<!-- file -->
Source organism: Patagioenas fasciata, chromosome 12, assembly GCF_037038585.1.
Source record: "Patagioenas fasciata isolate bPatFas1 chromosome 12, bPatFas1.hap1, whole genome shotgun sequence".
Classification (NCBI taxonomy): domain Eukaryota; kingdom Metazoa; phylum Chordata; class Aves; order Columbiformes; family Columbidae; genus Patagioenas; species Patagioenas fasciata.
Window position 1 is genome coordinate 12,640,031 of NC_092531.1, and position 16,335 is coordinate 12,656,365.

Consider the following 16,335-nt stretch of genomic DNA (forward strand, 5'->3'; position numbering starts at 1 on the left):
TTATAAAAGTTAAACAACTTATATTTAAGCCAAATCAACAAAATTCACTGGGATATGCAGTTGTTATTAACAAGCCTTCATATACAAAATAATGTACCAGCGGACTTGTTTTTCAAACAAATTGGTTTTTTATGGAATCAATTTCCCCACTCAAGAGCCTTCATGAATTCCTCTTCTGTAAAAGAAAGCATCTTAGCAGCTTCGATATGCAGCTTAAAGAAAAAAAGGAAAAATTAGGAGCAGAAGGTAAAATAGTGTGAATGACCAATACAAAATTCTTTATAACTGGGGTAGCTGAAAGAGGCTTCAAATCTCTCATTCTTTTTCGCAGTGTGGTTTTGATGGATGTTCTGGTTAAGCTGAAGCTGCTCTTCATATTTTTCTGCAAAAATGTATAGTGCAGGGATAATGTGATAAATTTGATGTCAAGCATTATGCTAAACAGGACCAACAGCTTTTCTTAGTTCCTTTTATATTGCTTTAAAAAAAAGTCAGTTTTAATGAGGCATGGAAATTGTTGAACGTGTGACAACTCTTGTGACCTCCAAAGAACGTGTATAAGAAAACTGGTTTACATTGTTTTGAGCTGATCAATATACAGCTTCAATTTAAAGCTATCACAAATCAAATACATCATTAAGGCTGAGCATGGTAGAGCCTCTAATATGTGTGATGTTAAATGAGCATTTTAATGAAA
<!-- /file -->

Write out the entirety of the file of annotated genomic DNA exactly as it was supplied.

Source organism: Patagioenas fasciata, chromosome 12, assembly GCF_037038585.1.
Source record: "Patagioenas fasciata isolate bPatFas1 chromosome 12, bPatFas1.hap1, whole genome shotgun sequence".
Classification (NCBI taxonomy): domain Eukaryota; kingdom Metazoa; phylum Chordata; class Aves; order Columbiformes; family Columbidae; genus Patagioenas; species Patagioenas fasciata.
Window position 1 is genome coordinate 12,640,031 of NC_092531.1, and position 16,335 is coordinate 12,656,365.

Consider the following 16,335-nt stretch of genomic DNA (forward strand, 5'->3'; position numbering starts at 1 on the left):
TTATAAAAGTTAAACAACTTATATTTAAGCCAAATCAACAAAATTCACTGGGATATGCAGTTGTTATTAACAAGCCTTCATATACAAAATAATGTACCAGCGGACTTGTTTTTCAAACAAATTGGTTTTTTATGGAATCAATTTCCCCACTCAAGAGCCTTCATGAATTCCTCTTCTGTAAAAGAAAGCATCTTAGCAGCTTCGATATGCAGCTTAAAGAAAAAAAGGAAAAATTAGGAGCAGAAGGTAAAATAGTGTGAATGACCAATACAAAATTCTTTATAACTGGGGTAGCTGAAAGAGGCTTCAAATCTCTCATTCTTTTTCGCAGTGTGGTTTTGATGGATGTTCTGGTTAAGCTGAAGCTGCTCTTCATATTTTTCTGCAAAAATGTATAGTGCAGGGATAATGTGATAAATTTGATGTCAAGCATTATGCTAAACAGGACCAACAGCTTTTCTTAGTTCCTTTTATATTGCTTTAAAAAAAAGTCAGTTTTAATGAGGCATGGAAATTGTTGAACGTGTGACAACTCTTGTGACCTCCAAAGAACGTGTATAAGAAAACTGGTTTACATTGTTTTGAGCTGATCAATATACAGCTTCAATTTAAAGCTATCACAAATCAAATACATCATTAAGGCTGAGCATGGTAGAGCCTCTAATATGTGTGATGTTAAATGAGCATTTTAATGAAA